NAN PRESIDENT AND FOUNDER REV. AL SHARPTON CALLS ATMOSPHERE AT SUPREME COURT IN FISHER V. UNIVERSITY OF TEXAS ‘VERY DISAPPOINTING,’ SAYS TONE COULD LEAD TO DEVASTATING RULING—
For Immediate Release
December 9, 2015
Contact: Rachel Noerdlinger
NAN PRESIDENT AND FOUNDER REV. AL SHARPTON CALLS ATMOSPHERE AT SUPREME COURT IN FISHER V. UNIVERSITY OF TEXAS ‘VERY DISAPPOINTING,’ SAYS TONE COULD LEAD TO DEVASTATING RULING
(New York, NY) – – Rev. Al Sharpton, President and Founder of the National Action Network, was in the courtroom at the Supreme Court during the oral arguments for Fisher v. University of Texas. Following the hearing, Rev. Sharpton led a rally outside with members of the National Action Network and other leaders.
Rev. Sharpton released the following statement urging the Court to issue a ruling that would preserve affirmative action:
“With demonstrations all over the country protesting how Blacks are treated on campus, this case has the potential to eliminate Blacks in significant numbers from ever getting on to campus in the first place. We’re at risk of going from how Black students are treated in the classrooms and dorms of American institutions of higher education to not even making it into these hallways at all. The consequences of a negative ruling in this case would lead to a divided and re-segregated America.
“The questioning and tone of this hearing was intemperate, insensitive, and at some points hostile. Particularly alarming was Justice Scalia asserting that African American students are better off at ‘less advanced’ or ‘slower-track’ schools. At times the arguments didn’t feel like they were happening at the Supreme Court but rather at a Donald Trump rally, that’s how vitriolic the atmosphere was at certain points.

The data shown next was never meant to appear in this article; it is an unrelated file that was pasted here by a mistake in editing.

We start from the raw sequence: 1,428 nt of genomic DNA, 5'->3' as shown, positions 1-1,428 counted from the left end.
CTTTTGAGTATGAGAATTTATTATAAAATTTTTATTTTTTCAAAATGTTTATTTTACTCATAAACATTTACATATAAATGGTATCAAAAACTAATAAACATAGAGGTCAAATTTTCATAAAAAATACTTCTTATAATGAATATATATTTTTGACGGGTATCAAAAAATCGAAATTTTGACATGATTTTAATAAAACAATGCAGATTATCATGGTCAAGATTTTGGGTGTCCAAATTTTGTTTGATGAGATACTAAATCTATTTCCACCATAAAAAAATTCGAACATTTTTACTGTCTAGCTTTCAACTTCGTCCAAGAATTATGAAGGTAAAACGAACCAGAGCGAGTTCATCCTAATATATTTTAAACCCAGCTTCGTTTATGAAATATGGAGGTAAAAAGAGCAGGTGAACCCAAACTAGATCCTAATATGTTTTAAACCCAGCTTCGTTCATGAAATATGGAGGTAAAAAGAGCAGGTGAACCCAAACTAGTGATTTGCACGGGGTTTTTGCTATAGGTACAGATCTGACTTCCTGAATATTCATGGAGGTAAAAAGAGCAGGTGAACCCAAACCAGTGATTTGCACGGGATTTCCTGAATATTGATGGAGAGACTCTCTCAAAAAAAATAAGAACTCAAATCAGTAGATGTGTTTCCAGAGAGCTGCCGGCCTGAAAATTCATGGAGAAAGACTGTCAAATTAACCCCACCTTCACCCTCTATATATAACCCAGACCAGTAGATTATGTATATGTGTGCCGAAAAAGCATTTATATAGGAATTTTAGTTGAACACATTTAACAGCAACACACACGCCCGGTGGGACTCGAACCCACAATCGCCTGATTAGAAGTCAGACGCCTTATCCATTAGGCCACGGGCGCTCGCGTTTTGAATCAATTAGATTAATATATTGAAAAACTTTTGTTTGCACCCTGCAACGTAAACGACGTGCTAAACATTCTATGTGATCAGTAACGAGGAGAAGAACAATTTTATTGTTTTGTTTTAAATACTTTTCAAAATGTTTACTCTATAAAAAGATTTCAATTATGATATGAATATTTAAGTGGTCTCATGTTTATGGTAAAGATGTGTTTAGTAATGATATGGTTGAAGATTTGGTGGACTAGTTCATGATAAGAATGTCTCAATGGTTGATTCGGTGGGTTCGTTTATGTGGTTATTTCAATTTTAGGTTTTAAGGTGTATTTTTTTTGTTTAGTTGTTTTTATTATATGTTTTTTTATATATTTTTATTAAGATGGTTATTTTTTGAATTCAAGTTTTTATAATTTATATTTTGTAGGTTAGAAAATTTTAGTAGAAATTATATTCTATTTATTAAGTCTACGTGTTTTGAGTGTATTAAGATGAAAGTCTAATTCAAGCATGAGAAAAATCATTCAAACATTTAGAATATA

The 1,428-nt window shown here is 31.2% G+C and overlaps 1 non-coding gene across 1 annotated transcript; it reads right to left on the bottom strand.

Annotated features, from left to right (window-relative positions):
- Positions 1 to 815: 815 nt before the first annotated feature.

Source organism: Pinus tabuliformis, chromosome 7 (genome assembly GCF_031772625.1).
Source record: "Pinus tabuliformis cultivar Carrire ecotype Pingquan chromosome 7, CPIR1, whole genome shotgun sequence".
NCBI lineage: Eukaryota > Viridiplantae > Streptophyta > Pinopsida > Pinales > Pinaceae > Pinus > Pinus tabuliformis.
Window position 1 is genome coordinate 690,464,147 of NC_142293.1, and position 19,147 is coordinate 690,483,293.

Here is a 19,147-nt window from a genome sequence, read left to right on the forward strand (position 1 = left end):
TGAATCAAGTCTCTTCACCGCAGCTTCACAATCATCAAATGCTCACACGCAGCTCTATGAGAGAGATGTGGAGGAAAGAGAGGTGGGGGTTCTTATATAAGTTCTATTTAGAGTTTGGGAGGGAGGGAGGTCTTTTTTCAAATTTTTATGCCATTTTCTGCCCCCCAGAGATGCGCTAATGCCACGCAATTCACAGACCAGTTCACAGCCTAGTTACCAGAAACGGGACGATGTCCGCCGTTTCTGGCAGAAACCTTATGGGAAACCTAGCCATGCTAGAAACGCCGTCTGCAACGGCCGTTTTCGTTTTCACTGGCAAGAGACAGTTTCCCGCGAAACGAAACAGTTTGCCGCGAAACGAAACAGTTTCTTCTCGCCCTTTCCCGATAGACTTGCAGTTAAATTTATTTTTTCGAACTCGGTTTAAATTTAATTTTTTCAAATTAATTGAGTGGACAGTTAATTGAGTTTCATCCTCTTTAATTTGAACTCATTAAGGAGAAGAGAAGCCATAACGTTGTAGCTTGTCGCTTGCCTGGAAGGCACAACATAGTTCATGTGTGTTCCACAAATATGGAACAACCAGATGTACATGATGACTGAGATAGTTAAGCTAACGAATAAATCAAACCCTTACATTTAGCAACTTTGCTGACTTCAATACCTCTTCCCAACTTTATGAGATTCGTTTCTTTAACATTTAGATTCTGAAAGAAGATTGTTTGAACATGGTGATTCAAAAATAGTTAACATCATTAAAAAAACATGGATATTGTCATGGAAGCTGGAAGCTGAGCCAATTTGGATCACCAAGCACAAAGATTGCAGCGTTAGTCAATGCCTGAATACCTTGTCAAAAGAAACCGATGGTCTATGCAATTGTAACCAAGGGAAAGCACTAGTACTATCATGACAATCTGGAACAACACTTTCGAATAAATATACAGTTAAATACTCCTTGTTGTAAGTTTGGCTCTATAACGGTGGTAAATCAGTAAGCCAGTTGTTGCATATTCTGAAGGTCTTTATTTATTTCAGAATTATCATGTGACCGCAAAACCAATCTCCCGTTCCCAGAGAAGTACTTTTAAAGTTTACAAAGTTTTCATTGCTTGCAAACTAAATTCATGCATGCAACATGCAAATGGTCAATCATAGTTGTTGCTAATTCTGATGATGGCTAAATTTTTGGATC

“There is the real danger of a ruling that will in effect say race cannot even be one of many factors considered in admission top American colleges and universities. This is the second time the Supreme Court has heard the Fisher case in 3 years. Their first ruling said that race could be a factor, just not the determining factor.
“Now they are contemplating taking things a step further and declaring that race cannot be a factor in admissions at all. That would run counter to so many other background factors that are still allowed to be considered including the place an applicant lives, their test scores, and extracurricular activities – to exclude race from this equation is absolutely unacceptable.
“This decision could be a death knell to affirmative action when we are nowhere near racial diversity in higher education, it would have a ripple effect in other areas of American life like diversity efforts in the private sector with contracts and jobs – and the Supreme Court must not allow that to happen.”